When it Is Good to Gain Weight

Weight management for endurance athletes is different from weight management for nonathletes in several ways. First of all the goal is different. The nonathlete's goals in losing weight are typically to look better and be healthier. Runners and other endurance athletes like to look good and be healthy too, but they also care about performance, and an athlete's optimal racing weight is not the same as his or her healthy weight range. Most often, the body weight at which an athlete performs best falls at the lower end of his or her healthy weight range.

More: Calculate your Ideal Weight.

Endurance athletes must also be a little more careful than nonathletes about how they shed excess body fat. Nonathletes may, if they so choose, maintain fairly large daily energy (i.e. calorie) deficits in order to lose weight quickly. But a cyclist who does this will perform poorly in training and recover slowly after workouts. Low-carb diets are also a viable option for nonathletes. But a triathlete who goes on a low-carb diet robs him- or herself of the most precious fuel for endurance performance. Studies have shown that the more carbohydrates an athlete eats, the harder that athlete can train.

More: The Runner's Diet

Another difference between athletic and nonathletic weight management is subtler and more often overlooked. This one has to do with weight fluctuations over the course of the year. Studies involving individuals who have lost significant amounts of weight have demonstrated that any subsequent drift in weight is risky. Those who gain back a little weight are likely to gain it all back eventually. The men and women who are most successful in maintaining significant weight loss are exceptionally consistent in their diet and exercise habits throughout the year and therefore maintain a very steady weight.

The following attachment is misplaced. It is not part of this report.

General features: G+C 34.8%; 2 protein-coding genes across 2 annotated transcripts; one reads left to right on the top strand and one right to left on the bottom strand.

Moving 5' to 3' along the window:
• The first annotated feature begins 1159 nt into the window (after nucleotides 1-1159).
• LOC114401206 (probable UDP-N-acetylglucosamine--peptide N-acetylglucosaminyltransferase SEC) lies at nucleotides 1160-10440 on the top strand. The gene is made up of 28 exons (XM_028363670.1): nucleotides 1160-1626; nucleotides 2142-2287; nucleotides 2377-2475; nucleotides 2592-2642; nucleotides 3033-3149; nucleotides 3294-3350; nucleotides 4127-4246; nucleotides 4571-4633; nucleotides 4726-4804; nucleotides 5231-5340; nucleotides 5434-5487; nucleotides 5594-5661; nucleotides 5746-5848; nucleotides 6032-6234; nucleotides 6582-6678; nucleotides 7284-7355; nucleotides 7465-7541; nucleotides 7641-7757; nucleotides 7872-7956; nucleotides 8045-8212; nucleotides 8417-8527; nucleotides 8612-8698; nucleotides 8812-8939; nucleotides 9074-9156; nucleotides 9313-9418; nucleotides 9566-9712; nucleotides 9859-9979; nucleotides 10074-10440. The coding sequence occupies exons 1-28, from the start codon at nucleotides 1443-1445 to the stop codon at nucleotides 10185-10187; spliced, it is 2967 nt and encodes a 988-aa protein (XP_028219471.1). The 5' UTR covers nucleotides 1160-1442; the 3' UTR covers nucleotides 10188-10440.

More: How to Lose Weight to Train

For endurance athletes, this is unrealistic. Training and racing occur in cycles. To do your best in races you have to build your training to a peak level that is sustainable only for a short period of time. After a big race you must then take it easy for a while before you start another gradual build-up.

Even if you're already quite lean at the start of a training cycle, you are likely to lose a little weight as your training approaches the peak level, when you attain your ideal racing weight a few weeks before your biggest race. Peak fitness and optimal racing weight go hand in hand. Consequently, you can't expect to maintain your racing weight year-round any more than you can expect to hold peak fitness from January to December.

The greatest endurance athletes in the world gain a little weight—and we're not talking about muscle—during the off-season period between training cycles. Two-time Ironman world champion Chris McCormack weighs as little as 171 pounds when he toes the starting line in Kona. By the end of the winter break (which is actually a summer break in McCormack's native Australia) that follows this season-ending event, his weight is usually closer to 185 pounds.

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